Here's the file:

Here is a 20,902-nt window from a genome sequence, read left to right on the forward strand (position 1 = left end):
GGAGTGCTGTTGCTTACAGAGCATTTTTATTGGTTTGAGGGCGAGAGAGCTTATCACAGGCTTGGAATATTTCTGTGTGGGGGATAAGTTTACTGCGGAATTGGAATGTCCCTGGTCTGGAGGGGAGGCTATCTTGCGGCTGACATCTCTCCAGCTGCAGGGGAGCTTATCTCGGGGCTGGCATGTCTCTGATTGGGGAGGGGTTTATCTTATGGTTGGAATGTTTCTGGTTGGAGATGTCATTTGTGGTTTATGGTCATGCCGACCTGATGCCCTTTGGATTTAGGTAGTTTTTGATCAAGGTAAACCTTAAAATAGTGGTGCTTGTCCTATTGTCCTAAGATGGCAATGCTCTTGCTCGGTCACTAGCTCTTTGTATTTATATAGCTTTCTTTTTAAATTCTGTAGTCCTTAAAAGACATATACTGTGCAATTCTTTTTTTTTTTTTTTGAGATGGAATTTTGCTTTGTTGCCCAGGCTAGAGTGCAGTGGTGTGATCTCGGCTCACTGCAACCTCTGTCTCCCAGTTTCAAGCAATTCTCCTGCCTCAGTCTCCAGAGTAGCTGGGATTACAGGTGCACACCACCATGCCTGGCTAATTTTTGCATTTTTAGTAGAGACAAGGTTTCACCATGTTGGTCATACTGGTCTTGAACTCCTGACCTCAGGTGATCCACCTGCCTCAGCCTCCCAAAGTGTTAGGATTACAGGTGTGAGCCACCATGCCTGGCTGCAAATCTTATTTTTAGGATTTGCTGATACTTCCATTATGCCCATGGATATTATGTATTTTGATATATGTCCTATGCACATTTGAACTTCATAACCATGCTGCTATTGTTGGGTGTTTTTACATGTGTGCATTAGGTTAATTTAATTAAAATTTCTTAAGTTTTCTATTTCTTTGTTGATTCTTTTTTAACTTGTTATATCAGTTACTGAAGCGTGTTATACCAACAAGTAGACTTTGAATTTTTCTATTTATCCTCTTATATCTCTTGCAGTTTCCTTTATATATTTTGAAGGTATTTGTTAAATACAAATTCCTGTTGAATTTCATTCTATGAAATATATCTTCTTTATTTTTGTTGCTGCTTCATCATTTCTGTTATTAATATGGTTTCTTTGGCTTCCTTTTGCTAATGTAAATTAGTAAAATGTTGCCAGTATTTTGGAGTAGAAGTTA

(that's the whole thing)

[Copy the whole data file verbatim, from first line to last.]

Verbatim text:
Here is a 20,902-nt window from a genome sequence, read left to right on the forward strand (position 1 = left end):
GGAGTGCTGTTGCTTACAGAGCATTTTTATTGGTTTGAGGGCGAGAGAGCTTATCACAGGCTTGGAATATTTCTGTGTGGGGGATAAGTTTACTGCGGAATTGGAATGTCCCTGGTCTGGAGGGGAGGCTATCTTGCGGCTGACATCTCTCCAGCTGCAGGGGAGCTTATCTCGGGGCTGGCATGTCTCTGATTGGGGAGGGGTTTATCTTATGGTTGGAATGTTTCTGGTTGGAGATGTCATTTGTGGTTTATGGTCATGCCGACCTGATGCCCTTTGGATTTAGGTAGTTTTTGATCAAGGTAAACCTTAAAATAGTGGTGCTTGTCCTATTGTCCTAAGATGGCAATGCTCTTGCTCGGTCACTAGCTCTTTGTATTTATATAGCTTTCTTTTTAAATTCTGTAGTCCTTAAAAGACATATACTGTGCAATTCTTTTTTTTTTTTTTTGAGATGGAATTTTGCTTTGTTGCCCAGGCTAGAGTGCAGTGGTGTGATCTCGGCTCACTGCAACCTCTGTCTCCCAGTTTCAAGCAATTCTCCTGCCTCAGTCTCCAGAGTAGCTGGGATTACAGGTGCACACCACCATGCCTGGCTAATTTTTGCATTTTTAGTAGAGACAAGGTTTCACCATGTTGGTCATACTGGTCTTGAACTCCTGACCTCAGGTGATCCACCTGCCTCAGCCTCCCAAAGTGTTAGGATTACAGGTGTGAGCCACCATGCCTGGCTGCAAATCTTATTTTTAGGATTTGCTGATACTTCCATTATGCCCATGGATATTATGTATTTTGATATATGTCCTATGCACATTTGAACTTCATAACCATGCTGCTATTGTTGGGTGTTTTTACATGTGTGCATTAGGTTAATTTAATTAAAATTTCTTAAGTTTTCTATTTCTTTGTTGATTCTTTTTTAACTTGTTATATCAGTTACTGAAGCGTGTTATACCAACAAGTAGACTTTGAATTTTTCTATTTATCCTCTTATATCTCTTGCAGTTTCCTTTATATATTTTGAAGGTATTTGTTAAATACAAATTCCTGTTGAATTTCATTCTATGAAATATATCTTCTTTATTTTTGTTGCTGCTTCATCATTTCTGTTATTAATATGGTTTCTTTGGCTTCCTTTTGCTAATGTAAATTAGTAAAATGTTGCCAGTATTTTGGAGTAGAAGTTA